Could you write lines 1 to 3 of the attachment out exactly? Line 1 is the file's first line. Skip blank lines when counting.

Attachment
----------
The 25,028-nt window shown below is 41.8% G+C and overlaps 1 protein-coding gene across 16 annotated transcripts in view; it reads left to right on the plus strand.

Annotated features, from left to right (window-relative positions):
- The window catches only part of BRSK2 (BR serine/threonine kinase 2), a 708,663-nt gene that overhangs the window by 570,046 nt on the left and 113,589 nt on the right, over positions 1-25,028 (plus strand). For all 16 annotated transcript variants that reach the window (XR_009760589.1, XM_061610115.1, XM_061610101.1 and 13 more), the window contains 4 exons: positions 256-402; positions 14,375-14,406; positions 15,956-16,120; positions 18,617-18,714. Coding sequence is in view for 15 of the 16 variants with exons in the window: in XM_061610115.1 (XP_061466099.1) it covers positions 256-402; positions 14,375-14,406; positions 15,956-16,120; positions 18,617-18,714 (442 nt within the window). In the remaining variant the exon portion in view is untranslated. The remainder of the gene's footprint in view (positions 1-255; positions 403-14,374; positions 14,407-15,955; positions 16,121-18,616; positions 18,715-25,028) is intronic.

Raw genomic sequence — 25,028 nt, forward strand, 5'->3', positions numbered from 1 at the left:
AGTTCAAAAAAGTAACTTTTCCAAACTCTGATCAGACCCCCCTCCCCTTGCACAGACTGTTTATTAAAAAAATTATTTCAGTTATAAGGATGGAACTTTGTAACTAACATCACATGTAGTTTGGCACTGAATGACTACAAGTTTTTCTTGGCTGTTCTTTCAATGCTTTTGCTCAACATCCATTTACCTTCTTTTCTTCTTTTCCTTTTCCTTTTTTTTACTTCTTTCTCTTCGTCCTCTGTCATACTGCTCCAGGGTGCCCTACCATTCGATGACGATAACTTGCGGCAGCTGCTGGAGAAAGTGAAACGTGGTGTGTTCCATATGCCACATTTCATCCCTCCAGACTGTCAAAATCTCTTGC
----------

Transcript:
The 25,028-nt window shown below is 41.8% G+C and overlaps 1 protein-coding gene across 16 annotated transcripts in view; it reads left to right on the plus strand.

Annotated features, from left to right (window-relative positions):
- The window catches only part of BRSK2 (BR serine/threonine kinase 2), a 708,663-nt gene that overhangs the window by 570,046 nt on the left and 113,589 nt on the right, over positions 1-25,028 (plus strand). For all 16 annotated transcript variants that reach the window (XR_009760589.1, XM_061610115.1, XM_061610101.1 and 13 more), the window contains 4 exons: positions 256-402; positions 14,375-14,406; positions 15,956-16,120; positions 18,617-18,714. Coding sequence is in view for 15 of the 16 variants with exons in the window: in XM_061610115.1 (XP_061466099.1) it covers positions 256-402; positions 14,375-14,406; positions 15,956-16,120; positions 18,617-18,714 (442 nt within the window). In the remaining variant the exon portion in view is untranslated. The remainder of the gene's footprint in view (positions 1-255; positions 403-14,374; positions 14,407-15,955; positions 16,121-18,616; positions 18,715-25,028) is intronic.